by Nyamekye Daniel
Students at Georgia’s public universities and colleges will pay the same amount in tuition and fees during the next academic year.
The Board of Regents of the University System of Georgia (USG) voted this month to freeze the rates for the second consecutive year. It is the fourth time in six years the USG board has not raised tuition rates.
“USG over the past several years has remained committed to making public higher education as affordable as possible for students and their families, while maintaining results that rank our campuses among some of the best in the nation,” USG Chancellor Steve Wrigley said. “We are grateful for the support of the board and state leaders toward this priority, and recognize students’ hard work, especially over the past year, to maintain success toward graduating and entering Georgia’s workforce with college degrees.”
The average cost of college tuition dropped in the 2020-2021 academic year from the prior year in public colleges and universities, U.S. News data showed. The nationwide average cost of in-state tuition and fees at a public college for the 2020-2021 academic year was $9,687.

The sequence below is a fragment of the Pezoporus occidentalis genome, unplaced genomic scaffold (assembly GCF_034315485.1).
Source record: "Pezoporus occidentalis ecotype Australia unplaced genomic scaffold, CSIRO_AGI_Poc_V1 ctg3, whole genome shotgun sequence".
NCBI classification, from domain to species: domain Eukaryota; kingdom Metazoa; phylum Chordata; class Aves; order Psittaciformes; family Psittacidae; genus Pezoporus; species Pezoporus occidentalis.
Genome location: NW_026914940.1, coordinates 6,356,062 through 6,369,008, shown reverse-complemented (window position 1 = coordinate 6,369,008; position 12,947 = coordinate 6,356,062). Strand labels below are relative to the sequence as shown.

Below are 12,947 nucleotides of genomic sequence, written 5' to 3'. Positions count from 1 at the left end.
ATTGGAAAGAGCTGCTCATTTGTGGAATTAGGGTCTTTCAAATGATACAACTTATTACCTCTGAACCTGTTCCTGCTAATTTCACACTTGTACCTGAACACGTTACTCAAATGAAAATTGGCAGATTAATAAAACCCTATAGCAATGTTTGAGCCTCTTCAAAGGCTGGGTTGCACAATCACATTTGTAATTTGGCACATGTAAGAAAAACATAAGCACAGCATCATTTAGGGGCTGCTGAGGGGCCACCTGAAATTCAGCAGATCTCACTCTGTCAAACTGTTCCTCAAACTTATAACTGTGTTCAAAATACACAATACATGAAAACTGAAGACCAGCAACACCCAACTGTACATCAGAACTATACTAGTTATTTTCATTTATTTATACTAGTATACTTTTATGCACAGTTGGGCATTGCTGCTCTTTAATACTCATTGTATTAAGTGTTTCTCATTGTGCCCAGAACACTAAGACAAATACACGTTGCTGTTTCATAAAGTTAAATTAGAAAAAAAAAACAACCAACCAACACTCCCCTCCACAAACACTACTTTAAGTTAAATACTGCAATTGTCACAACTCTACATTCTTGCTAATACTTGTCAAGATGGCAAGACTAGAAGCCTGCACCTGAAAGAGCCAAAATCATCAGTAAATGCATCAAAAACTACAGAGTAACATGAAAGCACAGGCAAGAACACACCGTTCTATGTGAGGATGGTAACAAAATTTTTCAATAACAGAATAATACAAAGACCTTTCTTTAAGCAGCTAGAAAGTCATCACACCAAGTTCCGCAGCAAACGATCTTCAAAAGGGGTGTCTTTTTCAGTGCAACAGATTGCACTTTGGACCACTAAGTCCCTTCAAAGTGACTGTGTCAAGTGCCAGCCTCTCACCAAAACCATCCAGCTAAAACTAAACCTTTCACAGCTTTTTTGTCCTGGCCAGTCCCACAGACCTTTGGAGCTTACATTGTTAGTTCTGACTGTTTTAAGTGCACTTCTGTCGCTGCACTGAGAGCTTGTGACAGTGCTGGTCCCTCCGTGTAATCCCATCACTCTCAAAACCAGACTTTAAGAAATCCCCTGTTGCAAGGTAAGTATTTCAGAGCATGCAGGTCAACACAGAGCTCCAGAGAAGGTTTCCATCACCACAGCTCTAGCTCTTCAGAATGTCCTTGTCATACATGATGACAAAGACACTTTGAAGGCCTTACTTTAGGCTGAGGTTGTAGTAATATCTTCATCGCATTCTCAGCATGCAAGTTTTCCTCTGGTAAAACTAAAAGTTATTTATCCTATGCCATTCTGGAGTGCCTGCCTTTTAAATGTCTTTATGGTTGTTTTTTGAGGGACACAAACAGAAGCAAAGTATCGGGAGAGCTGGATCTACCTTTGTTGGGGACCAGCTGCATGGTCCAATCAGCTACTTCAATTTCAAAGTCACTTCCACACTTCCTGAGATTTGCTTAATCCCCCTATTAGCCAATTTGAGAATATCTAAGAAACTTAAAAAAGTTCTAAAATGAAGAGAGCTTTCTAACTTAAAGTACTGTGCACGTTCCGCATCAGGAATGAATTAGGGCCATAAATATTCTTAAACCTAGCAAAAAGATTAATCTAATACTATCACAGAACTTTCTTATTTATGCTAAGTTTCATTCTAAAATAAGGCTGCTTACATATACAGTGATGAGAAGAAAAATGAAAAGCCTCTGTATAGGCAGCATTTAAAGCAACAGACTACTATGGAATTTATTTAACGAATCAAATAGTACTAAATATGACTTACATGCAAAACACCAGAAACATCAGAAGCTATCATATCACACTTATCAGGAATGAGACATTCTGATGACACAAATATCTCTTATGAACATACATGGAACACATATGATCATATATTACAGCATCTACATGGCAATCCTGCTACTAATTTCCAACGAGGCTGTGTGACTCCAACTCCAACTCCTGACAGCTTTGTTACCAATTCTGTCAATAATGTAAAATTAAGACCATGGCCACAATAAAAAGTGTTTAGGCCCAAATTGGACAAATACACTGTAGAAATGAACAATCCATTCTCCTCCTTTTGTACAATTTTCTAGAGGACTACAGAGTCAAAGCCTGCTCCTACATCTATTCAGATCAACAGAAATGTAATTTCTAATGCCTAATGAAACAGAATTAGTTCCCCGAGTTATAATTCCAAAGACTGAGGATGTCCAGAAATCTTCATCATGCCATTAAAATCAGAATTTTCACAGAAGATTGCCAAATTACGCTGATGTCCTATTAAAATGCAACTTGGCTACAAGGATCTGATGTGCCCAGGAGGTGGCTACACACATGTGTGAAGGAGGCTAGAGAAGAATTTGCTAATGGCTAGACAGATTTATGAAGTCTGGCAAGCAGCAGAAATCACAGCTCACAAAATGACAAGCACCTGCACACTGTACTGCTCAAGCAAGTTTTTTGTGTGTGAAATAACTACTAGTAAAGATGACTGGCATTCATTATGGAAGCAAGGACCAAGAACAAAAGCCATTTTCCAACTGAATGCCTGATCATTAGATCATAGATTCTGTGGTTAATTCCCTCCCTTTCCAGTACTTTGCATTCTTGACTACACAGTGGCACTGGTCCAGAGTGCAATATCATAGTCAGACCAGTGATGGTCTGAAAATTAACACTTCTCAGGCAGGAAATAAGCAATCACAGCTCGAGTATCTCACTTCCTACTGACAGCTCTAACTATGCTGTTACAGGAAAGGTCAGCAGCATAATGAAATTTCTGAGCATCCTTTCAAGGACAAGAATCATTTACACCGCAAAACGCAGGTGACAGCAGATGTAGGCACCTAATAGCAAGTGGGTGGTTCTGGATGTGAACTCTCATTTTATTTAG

Officials said USG has kept tuition increases since 2016 at its 26 institutions to an average of 0.75% annually, which is below the rate of inflation. The system now has the third-lowest median in-state tuition and fees for undergraduates at four-year institutions among the 16 states that make up the Southern Regional Education Board (SREB), officials said.
A freshman at the state’s most expensive public university, the Georgia Institute of Technology, would pay $6,426 a semester for in-state tuition and fees in the 2021-22 academic year. A freshman at South Georgia State College, which has the lowest in-state tuition, would pay about $1,940 with mandatory fees.
Georgia Public Policy Foundation President and CEO Kyle Wingfield said more than 99% of in-state freshmen at Georgia Institute of Technology have either the state’s HOPE or the Zell Miller scholarships. The Zell Miller scholarship covers 100% of tuition, and HOPE covers around 75% of tuition. The Georgia Lottery Corporation funds the scholarships through lottery revenue. It is unclear how many South Georgia State College freshmen receive the scholarships.
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Nyamekye Daniel is a regular contributor to The Center Square. She was the managing editor for the South Florida Media Network and a staff writer for The Miami Times.
Photo “Students on campus” by University System of Georgia.